Everything, Everywhere, All At Once is a wild ride. I couldn’t figure out what I was watching half the time – was it a comedy, a family drama, a sci-fi adventure, a spiritual fable? By the end I found it was all of these and much more. The film asks questions that are often left unaddressed by formal religious institutions, but which certainly fall under the umbrella of existentialism and thereby spirituality. As a Christian, I found its core question intriguing – if everything is possible, then does anything matter?
This is the question boring a hole into Jobu Tupaki’s mind, driving her to despair. It poses further questions too – can joy exist in the absence of sorrow? Going through a dark time tends to awaken an appreciation of the small things in life when we come out the other side. The death of a loved one helps us treasure those we still have even more. In this sense, lack informs how we feel about plenty, and loss informs how we feel about gain.
This is what terrorises Jobu Tupaki – by definition, endless power and ability has no counterbalancing qualities. She need not strive to achieve, which would of course yield satisfaction in the achievement itself; she can achieve in the blink of an eye. There is no growth available to her, no closed doors to knock upon, no keys to seek out. The journey of life appears to be over.
Jobu Tupaki is staring down the barrel of nihilism and can’t see an alternative. Her mother, Evelyn, is faced with the same dilemma, but inspired by her husband Waymond’s kindness, she chooses another route. In the final battle between her father Gong Gong’s followers and Evelyn, she speaks affirmation and kindness to those attacking her. She tells the fiercely caustic Deirdre that she is lovable, pulling her into an embrace; she turns bullets shot to kill her into Waymond’s googly, stick-on eyes – the absurd, used as a counter measure to nihilism; she heals one of her attacker’s spinal complaint and causes two more to fall in love.
Most importantly, when her father tells her to let Jobu Tupaki go, Evelyn refuses to abandon her daughter as Gong Gong once abandoned her. She chooses to esteem herself instead of caring about her father’s opinion, which is a form of kindness to herself.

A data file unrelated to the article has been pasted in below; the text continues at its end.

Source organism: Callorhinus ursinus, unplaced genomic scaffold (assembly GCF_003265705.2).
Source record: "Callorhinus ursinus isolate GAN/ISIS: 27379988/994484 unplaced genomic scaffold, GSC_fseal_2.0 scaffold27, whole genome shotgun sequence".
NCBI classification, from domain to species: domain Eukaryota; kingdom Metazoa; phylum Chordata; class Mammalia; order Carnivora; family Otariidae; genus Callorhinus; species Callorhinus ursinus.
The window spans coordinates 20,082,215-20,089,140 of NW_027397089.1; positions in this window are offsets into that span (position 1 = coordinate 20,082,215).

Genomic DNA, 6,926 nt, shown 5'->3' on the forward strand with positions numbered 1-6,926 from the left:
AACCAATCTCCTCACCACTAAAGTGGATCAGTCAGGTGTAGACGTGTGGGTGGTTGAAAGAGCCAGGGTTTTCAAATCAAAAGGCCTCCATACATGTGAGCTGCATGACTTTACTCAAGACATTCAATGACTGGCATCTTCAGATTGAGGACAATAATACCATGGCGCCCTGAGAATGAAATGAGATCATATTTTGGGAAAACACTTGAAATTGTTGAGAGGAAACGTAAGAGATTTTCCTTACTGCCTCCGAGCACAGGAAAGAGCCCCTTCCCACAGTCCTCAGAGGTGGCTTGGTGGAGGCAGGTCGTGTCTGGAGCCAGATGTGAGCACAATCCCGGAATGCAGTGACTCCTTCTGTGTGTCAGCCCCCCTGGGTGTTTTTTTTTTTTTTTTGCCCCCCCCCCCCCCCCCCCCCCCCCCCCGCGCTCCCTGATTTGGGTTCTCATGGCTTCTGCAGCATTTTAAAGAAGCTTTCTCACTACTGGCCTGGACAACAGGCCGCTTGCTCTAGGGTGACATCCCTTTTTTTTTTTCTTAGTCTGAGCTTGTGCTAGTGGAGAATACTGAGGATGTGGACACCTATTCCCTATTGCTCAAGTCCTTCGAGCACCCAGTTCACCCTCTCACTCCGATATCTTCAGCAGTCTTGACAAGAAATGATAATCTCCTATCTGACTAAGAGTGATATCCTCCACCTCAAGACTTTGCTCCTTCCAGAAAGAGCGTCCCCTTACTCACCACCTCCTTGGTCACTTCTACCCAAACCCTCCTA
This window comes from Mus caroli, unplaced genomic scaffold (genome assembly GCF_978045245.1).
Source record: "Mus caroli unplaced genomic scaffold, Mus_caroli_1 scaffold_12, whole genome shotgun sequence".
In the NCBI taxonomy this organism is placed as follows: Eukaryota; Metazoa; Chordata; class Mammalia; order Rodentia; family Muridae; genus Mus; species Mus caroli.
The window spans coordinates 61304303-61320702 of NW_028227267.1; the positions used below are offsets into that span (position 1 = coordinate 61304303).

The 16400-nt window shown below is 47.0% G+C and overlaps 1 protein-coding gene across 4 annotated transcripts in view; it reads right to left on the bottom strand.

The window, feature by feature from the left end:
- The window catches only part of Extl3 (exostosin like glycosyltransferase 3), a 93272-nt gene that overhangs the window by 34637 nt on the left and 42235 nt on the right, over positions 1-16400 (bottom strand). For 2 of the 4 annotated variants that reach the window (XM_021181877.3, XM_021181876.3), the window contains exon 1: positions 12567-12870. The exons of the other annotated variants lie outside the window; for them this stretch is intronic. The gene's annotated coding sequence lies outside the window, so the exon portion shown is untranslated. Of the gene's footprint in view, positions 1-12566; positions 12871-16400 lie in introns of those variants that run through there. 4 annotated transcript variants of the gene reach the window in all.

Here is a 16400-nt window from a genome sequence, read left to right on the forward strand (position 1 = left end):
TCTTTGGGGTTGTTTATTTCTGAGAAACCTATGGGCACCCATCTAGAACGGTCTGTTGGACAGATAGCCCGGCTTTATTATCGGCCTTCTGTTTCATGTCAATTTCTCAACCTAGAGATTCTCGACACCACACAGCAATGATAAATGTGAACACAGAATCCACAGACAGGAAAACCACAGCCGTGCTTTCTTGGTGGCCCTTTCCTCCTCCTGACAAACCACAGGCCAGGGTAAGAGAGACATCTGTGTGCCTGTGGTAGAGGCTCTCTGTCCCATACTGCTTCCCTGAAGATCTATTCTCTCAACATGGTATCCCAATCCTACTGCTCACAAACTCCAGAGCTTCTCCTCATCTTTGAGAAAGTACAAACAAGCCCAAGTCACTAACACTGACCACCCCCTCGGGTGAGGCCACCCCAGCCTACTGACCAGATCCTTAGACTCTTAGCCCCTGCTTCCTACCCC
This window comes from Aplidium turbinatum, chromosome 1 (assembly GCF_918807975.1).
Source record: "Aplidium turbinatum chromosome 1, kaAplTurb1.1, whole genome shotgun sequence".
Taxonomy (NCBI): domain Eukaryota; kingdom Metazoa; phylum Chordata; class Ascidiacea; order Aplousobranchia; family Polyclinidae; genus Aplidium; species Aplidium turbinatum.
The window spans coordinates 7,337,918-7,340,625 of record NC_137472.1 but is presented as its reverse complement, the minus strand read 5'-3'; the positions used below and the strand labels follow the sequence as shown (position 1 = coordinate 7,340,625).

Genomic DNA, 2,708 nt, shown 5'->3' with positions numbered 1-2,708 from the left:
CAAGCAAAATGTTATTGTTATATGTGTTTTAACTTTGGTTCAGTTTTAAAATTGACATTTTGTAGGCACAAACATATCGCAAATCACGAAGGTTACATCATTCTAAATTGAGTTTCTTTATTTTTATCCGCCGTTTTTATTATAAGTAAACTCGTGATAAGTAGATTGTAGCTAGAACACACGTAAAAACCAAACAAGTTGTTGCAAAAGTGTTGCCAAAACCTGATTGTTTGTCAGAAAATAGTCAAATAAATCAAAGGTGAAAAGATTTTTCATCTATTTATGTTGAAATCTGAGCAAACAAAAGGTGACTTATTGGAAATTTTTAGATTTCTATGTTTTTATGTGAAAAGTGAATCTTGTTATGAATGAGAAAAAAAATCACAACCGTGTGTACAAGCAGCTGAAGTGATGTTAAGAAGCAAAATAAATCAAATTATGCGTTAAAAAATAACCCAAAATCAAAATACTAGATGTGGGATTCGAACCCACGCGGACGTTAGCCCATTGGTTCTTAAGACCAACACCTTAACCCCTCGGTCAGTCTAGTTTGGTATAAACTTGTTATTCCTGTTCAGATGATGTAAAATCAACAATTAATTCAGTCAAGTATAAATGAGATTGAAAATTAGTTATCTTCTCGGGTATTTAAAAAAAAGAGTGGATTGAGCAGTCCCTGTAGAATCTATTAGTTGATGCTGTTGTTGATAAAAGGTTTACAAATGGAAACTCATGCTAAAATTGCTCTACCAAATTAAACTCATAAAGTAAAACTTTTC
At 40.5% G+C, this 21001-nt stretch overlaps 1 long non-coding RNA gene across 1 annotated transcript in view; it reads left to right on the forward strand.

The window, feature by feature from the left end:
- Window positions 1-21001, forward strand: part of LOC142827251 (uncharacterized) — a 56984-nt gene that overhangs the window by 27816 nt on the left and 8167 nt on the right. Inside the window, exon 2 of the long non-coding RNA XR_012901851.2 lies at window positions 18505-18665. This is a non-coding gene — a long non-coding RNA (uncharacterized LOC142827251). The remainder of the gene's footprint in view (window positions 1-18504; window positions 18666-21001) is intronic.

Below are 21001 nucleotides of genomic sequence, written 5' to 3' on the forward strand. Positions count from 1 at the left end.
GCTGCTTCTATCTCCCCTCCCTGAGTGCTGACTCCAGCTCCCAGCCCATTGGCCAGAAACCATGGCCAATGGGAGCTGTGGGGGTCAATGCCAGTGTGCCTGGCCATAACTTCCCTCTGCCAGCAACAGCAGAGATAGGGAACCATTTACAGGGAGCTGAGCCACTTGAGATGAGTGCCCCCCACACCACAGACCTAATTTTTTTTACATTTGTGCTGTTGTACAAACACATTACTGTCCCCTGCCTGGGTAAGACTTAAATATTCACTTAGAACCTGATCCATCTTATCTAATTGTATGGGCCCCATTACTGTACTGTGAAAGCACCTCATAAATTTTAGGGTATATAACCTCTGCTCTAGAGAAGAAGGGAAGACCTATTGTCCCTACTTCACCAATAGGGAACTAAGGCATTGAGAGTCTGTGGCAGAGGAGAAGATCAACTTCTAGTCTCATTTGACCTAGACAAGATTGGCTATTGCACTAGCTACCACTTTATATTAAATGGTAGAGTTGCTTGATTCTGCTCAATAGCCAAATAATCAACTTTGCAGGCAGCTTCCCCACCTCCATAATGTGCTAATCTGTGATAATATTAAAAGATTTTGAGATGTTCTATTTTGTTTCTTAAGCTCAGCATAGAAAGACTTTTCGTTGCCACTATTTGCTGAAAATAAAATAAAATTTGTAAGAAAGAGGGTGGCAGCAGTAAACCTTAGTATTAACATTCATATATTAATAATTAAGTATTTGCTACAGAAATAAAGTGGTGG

The final epic fight between mother and daughter is one of wills, with Evelyn restraining Jobu Tupaki as she strains to enter the bagel (where she will be annihilated). Gong Gong is converted by kindness, anchoring Evelyn while Waymond anchors him in turn. The whole family is giving their all to save Jobu Tupaki, but she is determined to end the life she sees as utterly without meaning. Evelyn declares her unwavering motherly love and affirms that she will always want to be with Joy, no matter the difficulties between, but it is Joy who must decide. In the end, the tsunami of human kindness wins out and Joy chooses to live on, reconciled to her family.
Everything, Everywhere, All At Once answers an existential question with a qualitative solution. It accepts that from a logical point of view, everything being possible can render all choices meaningless, but it also argues the opposite – that kindness can never be meaningless, and is always a choice. It is in the choice to give and receive love that Joy, Evelyn, Gong Gong, and Waymond find true meaning.
As a Christian, I find this insightful. According to the faith of my upbringing, we are destined for Heaven – a place where everything is possible, an eternal realm where no hardship or trouble exists and there are no challenges to overcome. While others seem to accept this as a good idea, I have often struggled with it, wondering how I will know joy without knowing suffering, how in the boundless ocean of eternity I will find boundaries and structures that make sense of life in the hereafter. The very notion of eternal paradise makes we want to choose the bagel!
Everything, Everywhere, All At Once offers an insight. Not a complete answer, but the faintest sound of a song being sung in the distance. The inference, for me, is that it is the quality of relationships which will constitute meaning in the afterlife. Evelyn reminded Joy that she was her mother, and the Holy Spirit will do the same for us in Zion. Jesus will call us brothers, sisters, and friends, and that ultimate kindness will draw us into deep, relational meaning that will exist in every moment. It will be the very air we breathe. It is love that saves us, and it is love that will forever give our lives and our choices meaning, beyond this life and into the next.
I can’t pin the descriptor ‘religious’ onto this film, other than in the broadest possible sense – humankind’s search for meaning. Religion comes with rigid structures, formality, and boxy ideas, and Everything, Everywhere, All At Once is the very opposite of all that. It might not be a religious film but it certainly is spiritual, at least to a spiritual person. Given the enormous response it has received, I expect that anyone who likes to question existence would find it as meaningful as I did, whether religious or not.